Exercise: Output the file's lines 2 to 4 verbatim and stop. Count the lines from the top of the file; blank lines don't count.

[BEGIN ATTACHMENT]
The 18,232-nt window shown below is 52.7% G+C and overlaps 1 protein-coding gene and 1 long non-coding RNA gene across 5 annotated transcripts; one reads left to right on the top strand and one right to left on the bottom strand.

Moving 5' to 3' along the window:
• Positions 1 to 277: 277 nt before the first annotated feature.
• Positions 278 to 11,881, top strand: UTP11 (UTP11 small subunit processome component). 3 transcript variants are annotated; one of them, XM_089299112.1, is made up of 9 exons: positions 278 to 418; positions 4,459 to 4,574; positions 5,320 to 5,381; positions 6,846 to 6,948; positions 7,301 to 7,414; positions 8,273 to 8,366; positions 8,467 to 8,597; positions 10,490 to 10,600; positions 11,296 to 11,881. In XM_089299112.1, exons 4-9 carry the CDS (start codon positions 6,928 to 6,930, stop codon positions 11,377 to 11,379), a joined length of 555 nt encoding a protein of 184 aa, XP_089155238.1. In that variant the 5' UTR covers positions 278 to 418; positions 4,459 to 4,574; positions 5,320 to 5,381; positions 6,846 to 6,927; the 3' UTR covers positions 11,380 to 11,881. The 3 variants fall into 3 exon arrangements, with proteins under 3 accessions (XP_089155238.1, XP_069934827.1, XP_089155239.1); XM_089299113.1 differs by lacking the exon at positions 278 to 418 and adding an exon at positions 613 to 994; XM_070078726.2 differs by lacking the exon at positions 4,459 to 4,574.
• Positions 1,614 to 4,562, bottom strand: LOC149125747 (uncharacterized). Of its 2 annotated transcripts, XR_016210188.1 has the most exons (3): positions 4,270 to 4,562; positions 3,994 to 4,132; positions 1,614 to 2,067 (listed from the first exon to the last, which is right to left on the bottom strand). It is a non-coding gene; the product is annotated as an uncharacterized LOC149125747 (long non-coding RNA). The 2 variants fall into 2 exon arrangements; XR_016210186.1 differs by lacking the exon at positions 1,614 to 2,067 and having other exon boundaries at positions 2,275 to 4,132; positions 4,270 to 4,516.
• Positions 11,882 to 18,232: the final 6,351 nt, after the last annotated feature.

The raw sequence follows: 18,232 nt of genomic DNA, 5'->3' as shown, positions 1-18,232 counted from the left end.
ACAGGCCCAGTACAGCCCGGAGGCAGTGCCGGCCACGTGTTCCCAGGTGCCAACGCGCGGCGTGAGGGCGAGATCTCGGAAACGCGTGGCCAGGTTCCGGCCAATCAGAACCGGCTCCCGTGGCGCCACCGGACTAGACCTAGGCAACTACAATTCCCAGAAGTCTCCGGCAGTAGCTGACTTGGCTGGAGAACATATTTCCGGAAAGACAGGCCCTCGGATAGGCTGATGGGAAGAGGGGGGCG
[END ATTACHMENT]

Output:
Moving 5' to 3' along the window:
• Positions 1 to 277: 277 nt before the first annotated feature.
• Positions 278 to 11,881, top strand: UTP11 (UTP11 small subunit processome component). 3 transcript variants are annotated; one of them, XM_089299112.1, is made up of 9 exons: positions 278 to 418; positions 4,459 to 4,574; positions 5,320 to 5,381; positions 6,846 to 6,948; positions 7,301 to 7,414; positions 8,273 to 8,366; positions 8,467 to 8,597; positions 10,490 to 10,600; positions 11,296 to 11,881. In XM_089299112.1, exons 4-9 carry the CDS (start codon positions 6,928 to 6,930, stop codon positions 11,377 to 11,379), a joined length of 555 nt encoding a protein of 184 aa, XP_089155238.1. In that variant the 5' UTR covers positions 278 to 418; positions 4,459 to 4,574; positions 5,320 to 5,381; positions 6,846 to 6,927; the 3' UTR covers positions 11,380 to 11,881. The 3 variants fall into 3 exon arrangements, with proteins under 3 accessions (XP_089155238.1, XP_069934827.1, XP_089155239.1); XM_089299113.1 differs by lacking the exon at positions 278 to 418 and adding an exon at positions 613 to 994; XM_070078726.2 differs by lacking the exon at positions 4,459 to 4,574.